California Cut Toxic Emissions by 78% Over Past 25 Years 

California Cut Toxic Emissions by 78% Over Past 25 Years 

toxic emissionsEnvironment

A new study by scientists at UC Berkeley found that toxic emissions in California fell by 78% since 1990. Specifically, researchers found that diesel exhaust dropped dramatically between the study period of 1990-2014. The study was published last month in the journal Science.

 Because of California’s strict air pollution control policies, deaths attributed to diesel emissions fell by 82% during this time period. Diesel exhaust contains various pollutants, such as fine particulates that get trapped in the lungs and move into the bloodstream. The small pieces of soot and other contaminants can lead to lung cancer and heart and asthma attacks.

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Researchers saw a significant drop in deaths from heart and lung disease caused by diesel fumes in the study. They estimate that if California abided by federal regulations only, 1,330 Californians would’ve died in 2014 due to diesel emissions. This is over 50% more than the estimated total of 596. The estimates come from studies that link pollution to an increase in early deaths.

Federal environmental rules instated from 1990-2014 led to a 51% drop in diesel particulates nationwide. The policies required cleaner-burning fuels and engines for vehicles such as buses, trucks, trains, ships, and heavy machinery. However, since California consistently makes headlines for having the nation’s worst air quality, state policymakers set even stricter standards.

When the Clean Air Act passed, Congress granted California the authority to set its own emission standards. It became the first state in the nation to have its own vehicle exhaust rules. California began addressing the dangerous smog shrouding its major cities back in the 1940s. When a scientist determined that tailpipe emissions were causing the smog, the state began enforcing vehicle exhaust rules.

California paves the way in reducing toxic greenhouse gas emissions.

californiaSince California set the standard for tackling air pollution, Congress gave it an exception when the Clean Air Act passed. When policymakers revised the Clean Air Act to stop states from making their own vehicle emissions rules, they exempted California. Congress mandated that the EPA grant California a waiver if its rules are as strict or stricter as federal regulations. The EPA can deny the waiver only if the state doesn’t demonstrate a “compelling need” for one.

“…The State of California has continued to reduce mobile-source DPM emissions using the state’s long-standing authority under the Clean Air Act (CAA) to regulate air pollution more stringently than the federal government,” write the authors of the paper.

“Our analysis of mobile-source DPM emissions suggests that many California sector-based policies have been highly effective relative to the rest of the US. To improve health in communities disproportionately affected by these emissions, we point to opportunities to further reduce DPM emissions in California, in the US more broadly, and in parts of the world where countries have less aggressive vehicle emissions policies than the US.”

Clearly, California’s policies have been effective at cutting emissions in the state. Despite a 20% increase in overall diesel fuel use during the study period, California surpassed federal emissions cuts. This shows that regulations calling for cleaner-burning engines have paid off.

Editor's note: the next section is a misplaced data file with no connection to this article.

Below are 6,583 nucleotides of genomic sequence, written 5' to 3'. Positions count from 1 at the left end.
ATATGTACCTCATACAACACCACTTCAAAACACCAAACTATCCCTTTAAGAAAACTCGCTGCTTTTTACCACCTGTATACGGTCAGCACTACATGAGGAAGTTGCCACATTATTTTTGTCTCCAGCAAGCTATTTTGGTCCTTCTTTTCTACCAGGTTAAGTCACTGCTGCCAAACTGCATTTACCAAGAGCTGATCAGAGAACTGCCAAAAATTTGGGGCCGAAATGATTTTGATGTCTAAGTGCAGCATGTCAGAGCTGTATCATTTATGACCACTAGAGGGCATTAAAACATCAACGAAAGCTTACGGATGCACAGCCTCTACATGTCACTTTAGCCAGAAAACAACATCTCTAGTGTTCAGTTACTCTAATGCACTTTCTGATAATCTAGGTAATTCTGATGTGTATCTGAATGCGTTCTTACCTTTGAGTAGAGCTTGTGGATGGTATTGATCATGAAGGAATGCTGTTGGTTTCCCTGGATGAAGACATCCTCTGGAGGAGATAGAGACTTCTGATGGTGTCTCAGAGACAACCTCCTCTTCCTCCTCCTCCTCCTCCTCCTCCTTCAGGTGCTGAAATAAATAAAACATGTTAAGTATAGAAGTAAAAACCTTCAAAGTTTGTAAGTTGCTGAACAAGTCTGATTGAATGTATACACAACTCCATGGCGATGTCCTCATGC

How strict diesel exhaust regulations have drastically lowered emissions

  • Researchers determined that the biggest reductions in pollution came from commercial trucks and buses. The scientists attributed this mostly to state policies that required the replacement and retrofitting of older engines.
  • California’s air also improved due to stricter regulations on the marine exhaust. Under the new rules, ships within 24 nautical miles of the coast must have cleaner-burning fuel. Also, certain types of ships must cut their engines or capture their pollution upon docking. Because of these new regulations, marine diesel soot fell by 51% between 2008 and 2014, study authors reported. Since California contains two of the busiest ports in the country, this makes a dramatic difference. Half of the state’s air pollution comes from transporting cargo alone.
  • While agricultural equipment accounts for 18% of California’s diesel pollution from vehicles, it fell by only 1%. Study author Megan Schwarzman says that state policies can only accomplish so much until we stop burning fossil fuels entirely.

It doesn’t end there

However, the state plans on passing more laws to lower emissions. In fact, Governor Newsom signed an executive order banning the sale of fossil fuel-powered vehicles by 2035. This would result in more than a 35% reduction in greenhouse gas emissions. In addition, the Air Resources Board will issue mandates that all medium- and heavy-duty vehicles be zero-emission by 2045.

This is the first regulation of its kind in the world. Under the new policies, 5-9% of trucks must be zero-emission by 2025. By 2035, 55% of delivery vans and large pickups must move to zero emissions. This also applies to 75% of school buses, garbage trucks, and other large vehicles and 40% of big rigs in California.

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Other states have been putting pressure on the federal government to tighten regulations on vehicle emissions. Many well-known environmental groups wrote to the Biden administration last month encouraging stricter emissions regulations on large trucks. 14 other states and the District of Columbia have pledged to follow California’s lead in eradicating diesel emissions by 2050.

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